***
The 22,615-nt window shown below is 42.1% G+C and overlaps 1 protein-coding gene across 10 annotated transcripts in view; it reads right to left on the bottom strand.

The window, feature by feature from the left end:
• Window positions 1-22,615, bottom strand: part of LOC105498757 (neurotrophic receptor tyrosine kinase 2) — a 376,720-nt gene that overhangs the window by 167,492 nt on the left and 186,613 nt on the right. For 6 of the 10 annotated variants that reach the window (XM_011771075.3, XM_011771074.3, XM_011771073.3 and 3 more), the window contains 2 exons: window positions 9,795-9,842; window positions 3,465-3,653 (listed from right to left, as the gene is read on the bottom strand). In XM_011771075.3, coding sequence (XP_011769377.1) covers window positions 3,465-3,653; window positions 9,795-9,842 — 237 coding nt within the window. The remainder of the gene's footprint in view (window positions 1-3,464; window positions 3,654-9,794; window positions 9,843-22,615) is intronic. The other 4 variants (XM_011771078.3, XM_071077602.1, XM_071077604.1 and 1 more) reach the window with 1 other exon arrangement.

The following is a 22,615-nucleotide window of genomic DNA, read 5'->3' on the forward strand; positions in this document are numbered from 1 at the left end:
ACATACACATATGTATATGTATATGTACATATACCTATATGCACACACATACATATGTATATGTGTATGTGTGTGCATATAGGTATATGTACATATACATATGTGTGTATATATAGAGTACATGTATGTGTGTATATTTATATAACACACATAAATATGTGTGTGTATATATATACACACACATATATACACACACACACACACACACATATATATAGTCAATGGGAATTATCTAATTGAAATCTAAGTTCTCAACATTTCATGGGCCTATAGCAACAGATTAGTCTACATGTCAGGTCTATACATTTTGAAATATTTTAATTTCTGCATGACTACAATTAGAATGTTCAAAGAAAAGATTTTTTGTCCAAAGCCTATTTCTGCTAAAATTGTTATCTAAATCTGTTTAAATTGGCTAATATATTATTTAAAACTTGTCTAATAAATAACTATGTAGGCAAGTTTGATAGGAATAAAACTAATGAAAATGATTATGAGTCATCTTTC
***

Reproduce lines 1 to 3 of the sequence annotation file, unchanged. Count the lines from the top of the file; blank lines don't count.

The 22,615-nt window shown below is 42.1% G+C and overlaps 1 protein-coding gene across 10 annotated transcripts in view; it reads right to left on the bottom strand.

The window, feature by feature from the left end:
• Window positions 1-22,615, bottom strand: part of LOC105498757 (neurotrophic receptor tyrosine kinase 2) — a 376,720-nt gene that overhangs the window by 167,492 nt on the left and 186,613 nt on the right. For 6 of the 10 annotated variants that reach the window (XM_011771075.3, XM_011771074.3, XM_011771073.3 and 3 more), the window contains 2 exons: window positions 9,795-9,842; window positions 3,465-3,653 (listed from right to left, as the gene is read on the bottom strand). In XM_011771075.3, coding sequence (XP_011769377.1) covers window positions 3,465-3,653; window positions 9,795-9,842 — 237 coding nt within the window. The remainder of the gene's footprint in view (window positions 1-3,464; window positions 3,654-9,794; window positions 9,843-22,615) is intronic. The other 4 variants (XM_011771078.3, XM_071077602.1, XM_071077604.1 and 1 more) reach the window with 1 other exon arrangement.